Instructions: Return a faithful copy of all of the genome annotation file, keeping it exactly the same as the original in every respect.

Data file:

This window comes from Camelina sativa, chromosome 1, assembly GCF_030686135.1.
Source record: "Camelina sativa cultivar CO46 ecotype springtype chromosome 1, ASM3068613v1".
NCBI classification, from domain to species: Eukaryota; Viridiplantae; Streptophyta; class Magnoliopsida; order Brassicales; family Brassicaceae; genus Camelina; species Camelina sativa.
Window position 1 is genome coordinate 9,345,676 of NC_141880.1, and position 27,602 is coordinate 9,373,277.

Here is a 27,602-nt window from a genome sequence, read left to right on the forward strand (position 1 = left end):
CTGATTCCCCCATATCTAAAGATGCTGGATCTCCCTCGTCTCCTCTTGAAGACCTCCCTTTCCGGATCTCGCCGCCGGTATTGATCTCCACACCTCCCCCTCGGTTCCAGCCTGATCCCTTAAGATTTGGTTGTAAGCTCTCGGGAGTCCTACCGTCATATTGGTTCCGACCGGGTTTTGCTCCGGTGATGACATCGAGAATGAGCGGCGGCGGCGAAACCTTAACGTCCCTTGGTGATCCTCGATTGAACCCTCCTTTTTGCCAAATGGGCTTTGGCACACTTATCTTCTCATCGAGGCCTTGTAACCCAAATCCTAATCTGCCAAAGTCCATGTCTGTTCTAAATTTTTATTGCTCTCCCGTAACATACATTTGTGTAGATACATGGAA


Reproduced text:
This window comes from Camelina sativa, chromosome 1, assembly GCF_030686135.1.
Source record: "Camelina sativa cultivar CO46 ecotype springtype chromosome 1, ASM3068613v1".
NCBI classification, from domain to species: Eukaryota; Viridiplantae; Streptophyta; class Magnoliopsida; order Brassicales; family Brassicaceae; genus Camelina; species Camelina sativa.
Window position 1 is genome coordinate 9,345,676 of NC_141880.1, and position 27,602 is coordinate 9,373,277.

Here is a 27,602-nt window from a genome sequence, read left to right on the forward strand (position 1 = left end):
CTGATTCCCCCATATCTAAAGATGCTGGATCTCCCTCGTCTCCTCTTGAAGACCTCCCTTTCCGGATCTCGCCGCCGGTATTGATCTCCACACCTCCCCCTCGGTTCCAGCCTGATCCCTTAAGATTTGGTTGTAAGCTCTCGGGAGTCCTACCGTCATATTGGTTCCGACCGGGTTTTGCTCCGGTGATGACATCGAGAATGAGCGGCGGCGGCGAAACCTTAACGTCCCTTGGTGATCCTCGATTGAACCCTCCTTTTTGCCAAATGGGCTTTGGCACACTTATCTTCTCATCGAGGCCTTGTAACCCAAATCCTAATCTGCCAAAGTCCATGTCTGTTCTAAATTTTTATTGCTCTCCCGTAACATACATTTGTGTAGATACATGGAA